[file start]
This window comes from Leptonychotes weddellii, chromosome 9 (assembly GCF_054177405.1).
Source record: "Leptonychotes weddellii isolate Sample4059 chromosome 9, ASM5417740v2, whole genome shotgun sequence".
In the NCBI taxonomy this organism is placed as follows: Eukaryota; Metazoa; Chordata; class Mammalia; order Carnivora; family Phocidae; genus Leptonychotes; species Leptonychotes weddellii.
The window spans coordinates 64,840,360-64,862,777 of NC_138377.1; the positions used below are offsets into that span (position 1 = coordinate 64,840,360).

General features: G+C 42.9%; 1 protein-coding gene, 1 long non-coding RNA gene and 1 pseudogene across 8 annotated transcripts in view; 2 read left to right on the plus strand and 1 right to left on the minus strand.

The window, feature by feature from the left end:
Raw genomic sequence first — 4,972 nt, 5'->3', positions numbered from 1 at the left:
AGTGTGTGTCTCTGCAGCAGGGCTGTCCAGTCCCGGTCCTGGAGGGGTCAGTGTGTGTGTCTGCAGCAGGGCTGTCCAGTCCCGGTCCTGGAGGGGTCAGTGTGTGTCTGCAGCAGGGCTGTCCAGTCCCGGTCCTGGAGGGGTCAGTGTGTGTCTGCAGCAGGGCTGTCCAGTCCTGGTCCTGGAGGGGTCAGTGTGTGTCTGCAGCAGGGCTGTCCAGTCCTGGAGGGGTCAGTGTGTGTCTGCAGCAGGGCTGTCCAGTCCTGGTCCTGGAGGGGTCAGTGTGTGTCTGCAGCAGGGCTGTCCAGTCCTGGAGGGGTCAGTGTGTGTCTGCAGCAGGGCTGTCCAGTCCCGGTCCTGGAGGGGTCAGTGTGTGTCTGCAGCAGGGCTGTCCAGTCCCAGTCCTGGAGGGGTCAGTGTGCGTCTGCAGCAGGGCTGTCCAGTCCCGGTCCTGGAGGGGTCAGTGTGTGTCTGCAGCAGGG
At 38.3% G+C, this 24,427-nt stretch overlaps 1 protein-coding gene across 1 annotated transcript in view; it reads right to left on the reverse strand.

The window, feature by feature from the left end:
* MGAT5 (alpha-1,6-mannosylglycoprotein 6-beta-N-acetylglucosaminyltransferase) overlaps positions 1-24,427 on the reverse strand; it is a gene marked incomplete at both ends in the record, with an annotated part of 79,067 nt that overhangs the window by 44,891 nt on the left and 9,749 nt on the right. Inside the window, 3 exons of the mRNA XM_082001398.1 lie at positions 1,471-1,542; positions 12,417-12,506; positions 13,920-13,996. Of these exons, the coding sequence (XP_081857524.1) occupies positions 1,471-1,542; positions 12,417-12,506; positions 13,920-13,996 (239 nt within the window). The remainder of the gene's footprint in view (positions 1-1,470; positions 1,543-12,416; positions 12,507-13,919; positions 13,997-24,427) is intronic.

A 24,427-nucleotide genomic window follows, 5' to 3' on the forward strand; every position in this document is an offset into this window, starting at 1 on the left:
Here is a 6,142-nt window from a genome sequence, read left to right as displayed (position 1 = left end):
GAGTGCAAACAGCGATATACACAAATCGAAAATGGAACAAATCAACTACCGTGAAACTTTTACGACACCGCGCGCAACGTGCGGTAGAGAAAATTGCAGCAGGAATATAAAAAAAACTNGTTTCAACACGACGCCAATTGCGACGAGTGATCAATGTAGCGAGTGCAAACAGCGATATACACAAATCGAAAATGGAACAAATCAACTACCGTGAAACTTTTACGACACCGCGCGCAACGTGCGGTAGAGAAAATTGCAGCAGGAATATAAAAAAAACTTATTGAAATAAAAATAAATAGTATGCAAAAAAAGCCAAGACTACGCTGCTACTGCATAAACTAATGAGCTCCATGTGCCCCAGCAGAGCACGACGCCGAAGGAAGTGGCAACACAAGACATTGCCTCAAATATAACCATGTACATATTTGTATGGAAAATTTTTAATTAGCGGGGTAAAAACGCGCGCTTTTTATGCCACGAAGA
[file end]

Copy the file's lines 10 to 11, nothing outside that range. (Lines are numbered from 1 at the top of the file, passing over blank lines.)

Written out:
The window, feature by feature from the left end:
* MGAT5 (alpha-1,6-mannosylglycoprotein 6-beta-N-acetylglucosaminyltransferase) overlaps positions 1-24,427 on the reverse strand; it is a gene marked incomplete at both ends in the record, with an annotated part of 79,067 nt that overhangs the window by 44,891 nt on the left and 9,749 nt on the right. Inside the window, 3 exons of the mRNA XM_082001398.1 lie at positions 1,471-1,542; positions 12,417-12,506; positions 13,920-13,996. Of these exons, the coding sequence (XP_081857524.1) occupies positions 1,471-1,542; positions 12,417-12,506; positions 13,920-13,996 (239 nt within the window). The remainder of the gene's footprint in view (positions 1-1,470; positions 1,543-12,416; positions 12,507-13,919; positions 13,997-24,427) is intronic.